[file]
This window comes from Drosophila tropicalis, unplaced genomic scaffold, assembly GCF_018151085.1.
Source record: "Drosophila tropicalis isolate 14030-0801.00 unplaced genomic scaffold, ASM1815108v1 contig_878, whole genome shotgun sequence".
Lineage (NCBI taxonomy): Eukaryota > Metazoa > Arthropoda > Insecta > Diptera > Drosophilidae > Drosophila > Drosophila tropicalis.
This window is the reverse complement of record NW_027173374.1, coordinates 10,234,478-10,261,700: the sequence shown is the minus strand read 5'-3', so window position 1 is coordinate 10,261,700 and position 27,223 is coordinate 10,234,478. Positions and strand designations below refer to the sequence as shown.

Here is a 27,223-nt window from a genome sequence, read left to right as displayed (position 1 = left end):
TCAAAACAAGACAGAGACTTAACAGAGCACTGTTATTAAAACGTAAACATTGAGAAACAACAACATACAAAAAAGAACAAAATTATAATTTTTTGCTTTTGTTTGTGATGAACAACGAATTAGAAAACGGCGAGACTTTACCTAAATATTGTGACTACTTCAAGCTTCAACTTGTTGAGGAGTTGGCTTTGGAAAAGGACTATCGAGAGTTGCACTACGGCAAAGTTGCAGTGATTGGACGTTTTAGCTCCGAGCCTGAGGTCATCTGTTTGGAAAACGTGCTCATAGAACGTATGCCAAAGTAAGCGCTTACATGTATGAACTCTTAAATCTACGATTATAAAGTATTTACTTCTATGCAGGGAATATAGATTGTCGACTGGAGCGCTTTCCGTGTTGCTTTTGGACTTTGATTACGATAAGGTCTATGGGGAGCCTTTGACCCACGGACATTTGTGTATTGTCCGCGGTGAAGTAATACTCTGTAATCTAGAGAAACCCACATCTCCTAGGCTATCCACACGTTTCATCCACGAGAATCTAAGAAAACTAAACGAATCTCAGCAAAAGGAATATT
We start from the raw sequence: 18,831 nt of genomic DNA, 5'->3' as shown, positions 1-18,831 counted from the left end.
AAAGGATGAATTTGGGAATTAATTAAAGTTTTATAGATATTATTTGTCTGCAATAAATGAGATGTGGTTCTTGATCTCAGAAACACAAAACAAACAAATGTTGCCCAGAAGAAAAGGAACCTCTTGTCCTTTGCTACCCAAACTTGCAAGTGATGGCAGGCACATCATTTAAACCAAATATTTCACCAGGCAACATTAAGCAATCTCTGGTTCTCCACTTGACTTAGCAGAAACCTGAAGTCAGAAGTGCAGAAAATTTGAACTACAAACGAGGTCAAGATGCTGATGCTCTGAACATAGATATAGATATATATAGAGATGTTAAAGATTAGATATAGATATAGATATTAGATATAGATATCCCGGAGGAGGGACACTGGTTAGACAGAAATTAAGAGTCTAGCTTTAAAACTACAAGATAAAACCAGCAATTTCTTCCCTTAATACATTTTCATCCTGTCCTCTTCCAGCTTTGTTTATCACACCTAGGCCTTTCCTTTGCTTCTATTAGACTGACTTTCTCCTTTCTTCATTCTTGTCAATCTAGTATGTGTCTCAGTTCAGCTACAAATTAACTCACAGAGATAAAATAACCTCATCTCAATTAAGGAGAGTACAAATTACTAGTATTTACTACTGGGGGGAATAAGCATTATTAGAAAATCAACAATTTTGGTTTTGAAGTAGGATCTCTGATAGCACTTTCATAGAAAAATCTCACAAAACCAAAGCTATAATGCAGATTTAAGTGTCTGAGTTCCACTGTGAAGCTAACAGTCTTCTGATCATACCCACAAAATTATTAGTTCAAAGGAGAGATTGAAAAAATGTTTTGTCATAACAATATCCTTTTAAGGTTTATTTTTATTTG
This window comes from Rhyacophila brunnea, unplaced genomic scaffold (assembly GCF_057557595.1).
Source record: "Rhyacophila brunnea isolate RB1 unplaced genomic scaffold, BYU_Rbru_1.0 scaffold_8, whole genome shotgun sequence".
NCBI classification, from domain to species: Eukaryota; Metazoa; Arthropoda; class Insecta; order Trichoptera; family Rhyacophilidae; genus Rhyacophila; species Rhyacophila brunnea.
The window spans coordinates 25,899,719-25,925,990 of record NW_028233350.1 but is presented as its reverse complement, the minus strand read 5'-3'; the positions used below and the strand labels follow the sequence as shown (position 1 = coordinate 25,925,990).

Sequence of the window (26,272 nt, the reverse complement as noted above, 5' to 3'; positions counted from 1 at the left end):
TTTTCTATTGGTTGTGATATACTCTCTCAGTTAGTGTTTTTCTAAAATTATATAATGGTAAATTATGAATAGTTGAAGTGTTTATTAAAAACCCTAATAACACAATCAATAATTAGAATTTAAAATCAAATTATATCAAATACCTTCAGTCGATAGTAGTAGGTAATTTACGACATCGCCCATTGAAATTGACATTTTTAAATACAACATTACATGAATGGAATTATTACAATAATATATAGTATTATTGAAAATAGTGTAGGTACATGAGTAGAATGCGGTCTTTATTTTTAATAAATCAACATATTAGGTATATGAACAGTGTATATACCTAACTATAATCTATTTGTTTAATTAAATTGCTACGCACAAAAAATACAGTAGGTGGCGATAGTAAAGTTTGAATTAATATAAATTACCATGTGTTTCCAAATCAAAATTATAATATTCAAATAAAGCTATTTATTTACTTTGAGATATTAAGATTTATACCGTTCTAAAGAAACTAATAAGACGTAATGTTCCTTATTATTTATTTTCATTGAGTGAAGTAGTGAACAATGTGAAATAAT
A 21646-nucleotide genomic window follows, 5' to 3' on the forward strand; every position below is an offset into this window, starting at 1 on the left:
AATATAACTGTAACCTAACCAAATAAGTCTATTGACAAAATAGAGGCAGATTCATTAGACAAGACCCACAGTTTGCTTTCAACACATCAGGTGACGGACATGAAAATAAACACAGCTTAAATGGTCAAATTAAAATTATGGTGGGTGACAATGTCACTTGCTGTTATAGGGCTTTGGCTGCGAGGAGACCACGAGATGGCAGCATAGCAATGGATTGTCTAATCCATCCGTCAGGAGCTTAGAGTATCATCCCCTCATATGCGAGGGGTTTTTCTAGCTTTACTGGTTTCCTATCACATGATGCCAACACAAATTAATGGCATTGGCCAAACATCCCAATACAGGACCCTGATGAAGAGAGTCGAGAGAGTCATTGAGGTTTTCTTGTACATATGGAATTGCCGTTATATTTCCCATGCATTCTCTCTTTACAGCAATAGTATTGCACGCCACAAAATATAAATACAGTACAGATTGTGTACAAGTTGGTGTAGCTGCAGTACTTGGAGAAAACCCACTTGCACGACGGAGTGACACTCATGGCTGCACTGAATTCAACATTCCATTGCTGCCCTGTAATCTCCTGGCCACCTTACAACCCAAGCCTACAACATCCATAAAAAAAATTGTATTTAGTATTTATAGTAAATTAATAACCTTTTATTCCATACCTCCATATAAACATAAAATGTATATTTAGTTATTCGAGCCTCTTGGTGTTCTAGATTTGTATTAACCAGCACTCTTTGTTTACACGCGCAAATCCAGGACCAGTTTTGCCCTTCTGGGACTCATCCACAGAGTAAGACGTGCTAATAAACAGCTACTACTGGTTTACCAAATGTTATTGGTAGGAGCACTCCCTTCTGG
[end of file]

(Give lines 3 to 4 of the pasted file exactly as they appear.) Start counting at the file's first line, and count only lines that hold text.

Lineage (NCBI taxonomy): Eukaryota > Metazoa > Arthropoda > Insecta > Diptera > Drosophilidae > Drosophila > Drosophila tropicalis.
This window is the reverse complement of record NW_027173374.1, coordinates 10,234,478-10,261,700: the sequence shown is the minus strand read 5'-3', so window position 1 is coordinate 10,261,700 and position 27,223 is coordinate 10,234,478. Positions and strand designations below refer to the sequence as shown.